Life After Cigarettes – The Social Impacts Of Quitting

Smoking – The Habit That’s Trendy To Hate

social life after quitting smokingMany smokers, before they quit, have related to me that while they were sitting outside having a puff, rather self-righteous people often came up to them telling them how bad their habit was for them.  Now despite the fact that this is accurate, there are quite a number of other societal ‘dependencies’ that don’t cop the same sort of vocal putdown. Take overweight people when they are eating a muffin while destroying their bodies with excess calories, or parents with more than two children for overpopulating the earth.  All these things are intrinsically bad for society as a whole, but only smoking is ‘fair game.’  And the only difference would be the 2nd hand smoke issue.

It’s just as hard for a smoker to quit as it is for a food addict to do so, but one is considered discrimination, and the other a valid target.

Now you might be wondering, ‘what the? – are you actually defending smokers?’ Well not exactly … I’m raising the ‘finger pointing’ attitude that society is developing in this day and age, and how some people’s weakness is targeted while other’s is conscientiously avoided.

Outside the bar or pub or workplace, the ‘designated smoking area’ is becoming the last bastion of the smoking holdout.  Smokers are herded together like social outcasts, sharing this chastised habit, and maybe even making new friends through a shared experience.  Thus a smoker can end up with more smoking friends than non-smoking, and this can make it very hard to quit, when you take into consideration the social effect of peer pressure (ironically the same pressure that probably got them to take up smoking in the first place).

But if you go all out and make the jump from smoker to lung health advocate, what then?

New Opportunities Await

So you took the plunge and quit.  That’s great, but now not only your chemical, but your social world is changing.  Sure you can hang out with your smoking friends, but you’d better not go outside with them when they go.  The temptation will be high, and the Situational Smoking Effect (see yesterday’s post) may well come into play.  But just like you made friends with smokers when you smoked, you can now make friends with those that used to indulge, but now are on their way to healthier lungs!  Just like you shared the lows of dependence, you can now share the burgeoning highs of those discovering life after dependence on nicotine.

And let’s face facts, it’s becoming a non-smoking world.  And after quitting, you’ll no longer need to slink off during a dinner for a puff, it will spell and end to those sideways glares from people in the street, and there will be no more comments from supposedly well-meaning individuals, who are sure their telling you what you were doing to yourself made all the difference!  Smoking was once hip, and you joined the hip crowd, but the world has woken up to the cigarette company’s poisons, attitudes have changed, and you’ve moved with the times.  Right?

Your Willpower Is Like A Muscle

I’ve been informed there is a new Quit Smoking advertisement on Australian television (I will post a video if it pops up online later).  It has the distinction of being the first POSITIVE add I believe they’ve EVER produced.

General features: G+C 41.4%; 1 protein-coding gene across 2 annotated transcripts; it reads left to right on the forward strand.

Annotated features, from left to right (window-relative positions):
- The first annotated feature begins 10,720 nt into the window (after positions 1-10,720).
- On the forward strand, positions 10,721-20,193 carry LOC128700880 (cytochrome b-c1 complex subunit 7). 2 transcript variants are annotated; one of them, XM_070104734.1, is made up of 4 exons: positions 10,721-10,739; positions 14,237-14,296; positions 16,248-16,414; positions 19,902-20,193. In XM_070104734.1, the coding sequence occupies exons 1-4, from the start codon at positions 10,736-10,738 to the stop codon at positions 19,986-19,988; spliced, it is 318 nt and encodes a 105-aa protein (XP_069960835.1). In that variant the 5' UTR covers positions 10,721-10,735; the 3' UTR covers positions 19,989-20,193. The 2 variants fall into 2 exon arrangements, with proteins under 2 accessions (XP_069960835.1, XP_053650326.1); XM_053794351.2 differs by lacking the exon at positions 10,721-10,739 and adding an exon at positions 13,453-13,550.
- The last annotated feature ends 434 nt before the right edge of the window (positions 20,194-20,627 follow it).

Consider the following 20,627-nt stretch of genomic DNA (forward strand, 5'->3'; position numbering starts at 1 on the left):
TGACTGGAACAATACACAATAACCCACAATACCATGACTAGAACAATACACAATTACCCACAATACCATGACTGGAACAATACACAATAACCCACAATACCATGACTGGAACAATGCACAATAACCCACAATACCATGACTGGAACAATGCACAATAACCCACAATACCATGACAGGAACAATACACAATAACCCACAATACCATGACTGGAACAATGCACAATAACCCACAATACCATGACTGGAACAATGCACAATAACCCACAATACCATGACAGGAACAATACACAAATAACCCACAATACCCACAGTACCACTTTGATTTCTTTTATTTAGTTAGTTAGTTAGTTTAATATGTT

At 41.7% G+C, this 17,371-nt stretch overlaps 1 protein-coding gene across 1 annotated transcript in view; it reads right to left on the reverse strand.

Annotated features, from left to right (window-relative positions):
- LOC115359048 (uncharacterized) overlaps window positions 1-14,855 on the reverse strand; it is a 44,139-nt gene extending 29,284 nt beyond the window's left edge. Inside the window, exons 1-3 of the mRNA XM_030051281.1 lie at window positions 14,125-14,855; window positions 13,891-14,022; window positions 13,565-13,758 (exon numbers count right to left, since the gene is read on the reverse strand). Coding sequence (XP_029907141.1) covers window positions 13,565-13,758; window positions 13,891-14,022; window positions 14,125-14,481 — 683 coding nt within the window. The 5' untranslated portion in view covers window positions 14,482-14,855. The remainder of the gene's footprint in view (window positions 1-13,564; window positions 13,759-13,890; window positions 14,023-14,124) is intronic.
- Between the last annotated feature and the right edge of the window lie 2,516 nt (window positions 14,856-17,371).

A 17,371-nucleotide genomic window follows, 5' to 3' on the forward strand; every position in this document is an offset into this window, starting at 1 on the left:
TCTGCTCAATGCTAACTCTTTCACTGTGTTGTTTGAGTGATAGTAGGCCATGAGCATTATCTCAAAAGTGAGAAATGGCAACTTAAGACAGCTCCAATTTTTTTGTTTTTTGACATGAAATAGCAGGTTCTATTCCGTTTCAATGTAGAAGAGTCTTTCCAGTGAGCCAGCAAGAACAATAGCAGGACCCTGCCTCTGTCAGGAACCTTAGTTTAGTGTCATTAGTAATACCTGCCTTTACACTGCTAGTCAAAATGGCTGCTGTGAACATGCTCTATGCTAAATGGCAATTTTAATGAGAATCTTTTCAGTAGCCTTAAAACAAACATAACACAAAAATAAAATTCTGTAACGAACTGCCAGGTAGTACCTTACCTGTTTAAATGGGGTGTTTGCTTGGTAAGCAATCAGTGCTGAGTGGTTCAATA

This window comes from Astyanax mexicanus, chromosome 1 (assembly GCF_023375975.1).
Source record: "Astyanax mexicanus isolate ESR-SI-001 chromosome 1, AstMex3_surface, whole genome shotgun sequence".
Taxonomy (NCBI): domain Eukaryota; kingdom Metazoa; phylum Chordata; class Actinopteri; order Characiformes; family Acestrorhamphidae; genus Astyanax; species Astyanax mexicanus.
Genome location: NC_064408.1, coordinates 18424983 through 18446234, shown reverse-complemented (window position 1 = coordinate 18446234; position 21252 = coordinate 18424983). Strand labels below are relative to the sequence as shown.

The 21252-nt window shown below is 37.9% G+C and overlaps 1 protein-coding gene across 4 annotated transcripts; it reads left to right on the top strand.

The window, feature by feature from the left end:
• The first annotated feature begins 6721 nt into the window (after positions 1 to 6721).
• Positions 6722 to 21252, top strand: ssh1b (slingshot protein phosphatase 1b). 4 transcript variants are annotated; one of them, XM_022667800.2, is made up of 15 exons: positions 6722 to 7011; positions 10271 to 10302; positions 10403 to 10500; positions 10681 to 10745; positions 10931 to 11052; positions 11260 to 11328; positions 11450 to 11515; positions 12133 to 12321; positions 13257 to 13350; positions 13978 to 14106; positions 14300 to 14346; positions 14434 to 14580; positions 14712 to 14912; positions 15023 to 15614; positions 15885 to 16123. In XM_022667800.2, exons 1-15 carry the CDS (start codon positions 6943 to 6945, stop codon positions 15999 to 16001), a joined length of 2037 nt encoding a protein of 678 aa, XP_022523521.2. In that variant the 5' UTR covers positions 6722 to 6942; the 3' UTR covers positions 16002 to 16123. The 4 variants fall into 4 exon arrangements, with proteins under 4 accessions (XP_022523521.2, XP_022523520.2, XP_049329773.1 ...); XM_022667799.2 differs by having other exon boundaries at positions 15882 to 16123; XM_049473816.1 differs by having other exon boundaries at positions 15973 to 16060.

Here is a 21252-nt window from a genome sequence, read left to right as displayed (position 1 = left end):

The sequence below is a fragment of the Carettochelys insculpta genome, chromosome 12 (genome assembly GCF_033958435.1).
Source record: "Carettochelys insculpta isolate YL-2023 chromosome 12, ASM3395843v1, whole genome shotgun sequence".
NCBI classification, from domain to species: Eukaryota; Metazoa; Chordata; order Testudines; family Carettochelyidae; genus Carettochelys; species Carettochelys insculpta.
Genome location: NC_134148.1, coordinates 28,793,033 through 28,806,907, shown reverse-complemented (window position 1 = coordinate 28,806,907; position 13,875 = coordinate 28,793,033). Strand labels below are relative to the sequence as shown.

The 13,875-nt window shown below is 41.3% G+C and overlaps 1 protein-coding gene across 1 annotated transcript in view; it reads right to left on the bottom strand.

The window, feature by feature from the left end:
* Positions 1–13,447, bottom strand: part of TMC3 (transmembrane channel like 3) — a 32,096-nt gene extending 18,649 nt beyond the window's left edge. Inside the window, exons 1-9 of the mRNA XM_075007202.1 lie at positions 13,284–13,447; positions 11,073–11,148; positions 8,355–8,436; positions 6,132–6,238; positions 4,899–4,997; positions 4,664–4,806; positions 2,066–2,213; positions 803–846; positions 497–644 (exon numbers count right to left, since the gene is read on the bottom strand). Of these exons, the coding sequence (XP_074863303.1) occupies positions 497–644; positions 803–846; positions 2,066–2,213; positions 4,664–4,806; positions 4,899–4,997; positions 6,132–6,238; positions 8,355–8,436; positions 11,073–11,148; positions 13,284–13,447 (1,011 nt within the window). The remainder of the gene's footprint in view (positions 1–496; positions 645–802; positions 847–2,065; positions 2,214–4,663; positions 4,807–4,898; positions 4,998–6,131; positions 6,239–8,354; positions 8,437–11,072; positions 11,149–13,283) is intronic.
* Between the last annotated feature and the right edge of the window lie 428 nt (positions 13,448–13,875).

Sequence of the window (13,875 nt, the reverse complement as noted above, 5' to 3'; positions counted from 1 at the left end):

Your willpower is like a muscle; every cigarette you don’t smoke makes your willpower stronger.

It IS a good message.  It’s something that all those who have moved beyond smoking must do to stay clean, but the good news is, the more you resist, the easier it gets, and this is basically true.

But for most of us, it takes a little more than just willpower to make a successful Quit Attempt.  Our product, ‘The Complete Lung Detoxification Guide’ Series is designed to give you all the information, tools and tips you need to make your next Quit Attempt your last, and if you’ve already quit, great, we provide some really pertinent tips to keep you healthy and avoid relapse, and – as the title suggests- all the best information on all the best ways to get toxins and tar out of your lungs – fast.

1 More Day!

We are getting really close now to the release of the updated Guides for 2011!  Over the first six days of the New Year, we’ll have a series of New Year’s Resolution Lung Detox posts, all related to the new release and to starting the adventure to a healthier new you.  Check back tomorrow for the sixth and final topic in the series; Exercise In The New Year – Vital To A Successful Lung Detox.

Until tomorrow,

Happy New Year, stay well, stay quit, and lung-toxin free.

William Renolds

2 Responses to this post.

  1. Posted by Michael Johnson on 05.01.11 at 11:07 pm

    You drive a hard bargain here with this post. However, I am not sure that comparing eating disorders to cigarette smoke and its affects on everyone who comes in contact with it is the same. Eating disorders only affect you. Cigarette smoke really is a silent killer. I did see that my friends look up to me now with a new found respect that I quit and I absolutely feel like I have a much stronger will power and control over my life since making the decision to stop smoking. I am 18 days strong cold turkey so far. I am certain if cigarettes go away people will turn to something else down the road that we will be fighting. Like adderoll

  2. Posted by Suzanne on 05.01.11 at 11:07 pm

    Hello,

    I was speaking with a friend about the ad: “Your willpower is like a muscle; every cigarette you don’t smoke makes your willpower stronger.”

    I found a version of it in case you were still looking for it:
    http://www.quit.org.au/news/article.aspx?ContentID=willpower
    It’s only the 30sec version, the longer ad is better for hitting the message home, but this still gives people an idea of what you are referencing.

    Regards,
    Suzanne

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